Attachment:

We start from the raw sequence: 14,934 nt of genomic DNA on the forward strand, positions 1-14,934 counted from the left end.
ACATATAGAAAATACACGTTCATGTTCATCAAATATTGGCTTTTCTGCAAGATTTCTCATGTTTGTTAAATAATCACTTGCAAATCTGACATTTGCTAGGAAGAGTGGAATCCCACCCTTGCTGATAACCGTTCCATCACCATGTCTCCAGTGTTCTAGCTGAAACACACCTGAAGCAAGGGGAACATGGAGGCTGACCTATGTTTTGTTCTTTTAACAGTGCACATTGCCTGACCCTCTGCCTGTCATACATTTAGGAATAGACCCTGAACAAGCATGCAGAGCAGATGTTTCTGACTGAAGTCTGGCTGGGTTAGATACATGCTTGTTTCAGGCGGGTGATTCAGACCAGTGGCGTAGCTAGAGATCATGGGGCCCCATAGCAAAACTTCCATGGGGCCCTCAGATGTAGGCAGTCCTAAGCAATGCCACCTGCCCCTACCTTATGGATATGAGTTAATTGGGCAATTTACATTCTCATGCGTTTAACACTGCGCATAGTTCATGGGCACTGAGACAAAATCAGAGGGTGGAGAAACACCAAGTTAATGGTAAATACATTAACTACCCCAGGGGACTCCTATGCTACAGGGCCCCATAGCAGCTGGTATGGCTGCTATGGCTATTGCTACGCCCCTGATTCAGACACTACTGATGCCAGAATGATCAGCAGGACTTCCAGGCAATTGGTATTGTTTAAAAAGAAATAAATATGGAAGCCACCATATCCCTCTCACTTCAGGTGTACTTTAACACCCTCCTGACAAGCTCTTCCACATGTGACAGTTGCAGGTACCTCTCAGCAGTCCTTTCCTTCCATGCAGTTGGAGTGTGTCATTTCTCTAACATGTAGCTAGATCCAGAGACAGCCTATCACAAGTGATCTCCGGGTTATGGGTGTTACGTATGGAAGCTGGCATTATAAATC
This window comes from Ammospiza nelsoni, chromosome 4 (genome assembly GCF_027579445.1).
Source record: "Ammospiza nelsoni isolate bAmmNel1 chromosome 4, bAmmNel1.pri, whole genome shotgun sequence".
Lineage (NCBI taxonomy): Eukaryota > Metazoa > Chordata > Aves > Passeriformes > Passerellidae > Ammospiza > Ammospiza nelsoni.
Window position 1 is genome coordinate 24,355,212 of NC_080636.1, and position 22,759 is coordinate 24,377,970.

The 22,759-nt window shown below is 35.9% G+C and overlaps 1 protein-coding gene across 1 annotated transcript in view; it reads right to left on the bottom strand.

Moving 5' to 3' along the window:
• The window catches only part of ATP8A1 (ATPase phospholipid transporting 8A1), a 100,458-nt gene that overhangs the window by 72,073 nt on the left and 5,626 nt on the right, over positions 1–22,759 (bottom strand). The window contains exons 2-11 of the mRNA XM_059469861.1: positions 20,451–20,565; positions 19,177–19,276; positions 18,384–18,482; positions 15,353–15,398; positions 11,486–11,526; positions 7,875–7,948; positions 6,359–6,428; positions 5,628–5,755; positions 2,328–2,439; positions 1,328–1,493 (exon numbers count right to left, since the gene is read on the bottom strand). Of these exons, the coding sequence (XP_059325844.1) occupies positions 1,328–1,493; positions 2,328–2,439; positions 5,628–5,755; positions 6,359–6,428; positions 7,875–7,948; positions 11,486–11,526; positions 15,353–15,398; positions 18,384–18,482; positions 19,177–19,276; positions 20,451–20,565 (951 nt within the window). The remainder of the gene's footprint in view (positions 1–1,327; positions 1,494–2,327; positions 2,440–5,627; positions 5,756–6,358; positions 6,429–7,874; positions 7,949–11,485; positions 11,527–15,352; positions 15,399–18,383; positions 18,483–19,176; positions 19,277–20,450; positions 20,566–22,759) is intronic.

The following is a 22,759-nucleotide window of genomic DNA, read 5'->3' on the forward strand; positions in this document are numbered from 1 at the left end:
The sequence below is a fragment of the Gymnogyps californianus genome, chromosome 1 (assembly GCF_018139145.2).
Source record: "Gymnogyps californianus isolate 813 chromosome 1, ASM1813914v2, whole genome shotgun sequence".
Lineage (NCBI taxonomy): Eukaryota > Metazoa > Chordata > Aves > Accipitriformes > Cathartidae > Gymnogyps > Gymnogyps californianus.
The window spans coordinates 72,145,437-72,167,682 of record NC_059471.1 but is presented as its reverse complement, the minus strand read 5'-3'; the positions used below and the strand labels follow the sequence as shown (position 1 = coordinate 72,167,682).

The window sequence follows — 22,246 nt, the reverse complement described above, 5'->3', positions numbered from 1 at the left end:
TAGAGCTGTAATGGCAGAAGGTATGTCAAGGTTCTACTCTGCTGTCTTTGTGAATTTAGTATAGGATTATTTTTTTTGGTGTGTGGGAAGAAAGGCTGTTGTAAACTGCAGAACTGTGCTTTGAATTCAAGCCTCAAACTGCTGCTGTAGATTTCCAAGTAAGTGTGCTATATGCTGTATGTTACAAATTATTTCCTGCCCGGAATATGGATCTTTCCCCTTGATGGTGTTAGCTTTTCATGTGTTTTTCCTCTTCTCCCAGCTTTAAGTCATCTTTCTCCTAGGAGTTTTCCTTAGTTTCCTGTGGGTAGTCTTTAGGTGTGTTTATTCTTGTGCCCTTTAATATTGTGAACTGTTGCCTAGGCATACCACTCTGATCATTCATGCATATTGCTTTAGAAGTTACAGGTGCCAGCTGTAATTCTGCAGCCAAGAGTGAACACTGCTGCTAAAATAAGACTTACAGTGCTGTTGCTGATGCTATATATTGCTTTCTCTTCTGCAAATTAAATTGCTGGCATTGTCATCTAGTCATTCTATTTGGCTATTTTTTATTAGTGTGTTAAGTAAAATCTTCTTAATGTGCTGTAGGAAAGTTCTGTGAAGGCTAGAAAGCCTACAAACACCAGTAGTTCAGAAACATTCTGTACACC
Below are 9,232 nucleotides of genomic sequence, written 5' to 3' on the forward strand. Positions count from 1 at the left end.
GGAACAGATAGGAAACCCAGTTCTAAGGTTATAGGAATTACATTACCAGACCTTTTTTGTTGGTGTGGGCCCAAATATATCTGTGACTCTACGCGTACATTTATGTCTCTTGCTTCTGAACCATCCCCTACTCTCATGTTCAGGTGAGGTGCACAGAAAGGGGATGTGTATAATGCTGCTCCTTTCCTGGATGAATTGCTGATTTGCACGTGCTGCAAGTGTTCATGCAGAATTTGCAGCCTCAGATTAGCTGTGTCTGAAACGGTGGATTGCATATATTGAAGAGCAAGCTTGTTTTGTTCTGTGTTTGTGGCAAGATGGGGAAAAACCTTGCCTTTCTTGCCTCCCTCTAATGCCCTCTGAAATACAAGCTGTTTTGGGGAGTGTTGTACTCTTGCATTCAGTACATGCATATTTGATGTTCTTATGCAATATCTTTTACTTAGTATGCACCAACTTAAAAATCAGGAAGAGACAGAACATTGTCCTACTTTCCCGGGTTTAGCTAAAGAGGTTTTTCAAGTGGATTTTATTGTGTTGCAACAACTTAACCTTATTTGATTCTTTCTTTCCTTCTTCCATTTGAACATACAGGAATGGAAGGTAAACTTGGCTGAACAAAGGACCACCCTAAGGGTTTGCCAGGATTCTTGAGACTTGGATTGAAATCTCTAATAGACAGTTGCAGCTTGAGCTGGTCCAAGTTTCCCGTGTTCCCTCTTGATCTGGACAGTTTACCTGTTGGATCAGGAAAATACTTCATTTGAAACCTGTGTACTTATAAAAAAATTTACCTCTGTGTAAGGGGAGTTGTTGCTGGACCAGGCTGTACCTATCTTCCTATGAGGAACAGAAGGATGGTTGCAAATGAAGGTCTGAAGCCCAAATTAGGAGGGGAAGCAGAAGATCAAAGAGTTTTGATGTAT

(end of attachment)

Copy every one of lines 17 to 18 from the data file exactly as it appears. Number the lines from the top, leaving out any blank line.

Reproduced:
Below are 9,232 nucleotides of genomic sequence, written 5' to 3' on the forward strand. Positions count from 1 at the left end.
GGAACAGATAGGAAACCCAGTTCTAAGGTTATAGGAATTACATTACCAGACCTTTTTTGTTGGTGTGGGCCCAAATATATCTGTGACTCTACGCGTACATTTATGTCTCTTGCTTCTGAACCATCCCCTACTCTCATGTTCAGGTGAGGTGCACAGAAAGGGGATGTGTATAATGCTGCTCCTTTCCTGGATGAATTGCTGATTTGCACGTGCTGCAAGTGTTCATGCAGAATTTGCAGCCTCAGATTAGCTGTGTCTGAAACGGTGGATTGCATATATTGAAGAGCAAGCTTGTTTTGTTCTGTGTTTGTGGCAAGATGGGGAAAAACCTTGCCTTTCTTGCCTCCCTCTAATGCCCTCTGAAATACAAGCTGTTTTGGGGAGTGTTGTACTCTTGCATTCAGTACATGCATATTTGATGTTCTTATGCAATATCTTTTACTTAGTATGCACCAACTTAAAAATCAGGAAGAGACAGAACATTGTCCTACTTTCCCGGGTTTAGCTAAAGAGGTTTTTCAAGTGGATTTTATTGTGTTGCAACAACTTAACCTTATTTGATTCTTTCTTTCCTTCTTCCATTTGAACATACAGGAATGGAAGGTAAACTTGGCTGAACAAAGGACCACCCTAAGGGTTTGCCAGGATTCTTGAGACTTGGATTGAAATCTCTAATAGACAGTTGCAGCTTGAGCTGGTCCAAGTTTCCCGTGTTCCCTCTTGATCTGGACAGTTTACCTGTTGGATCAGGAAAATACTTCATTTGAAACCTGTGTACTTATAAAAAAATTTACCTCTGTGTAAGGGGAGTTGTTGCTGGACCAGGCTGTACCTATCTTCCTATGAGGAACAGAAGGATGGTTGCAAATGAAGGTCTGAAGCCCAAATTAGGAGGGGAAGCAGAAGATCAAAGAGTTTTGATGTAT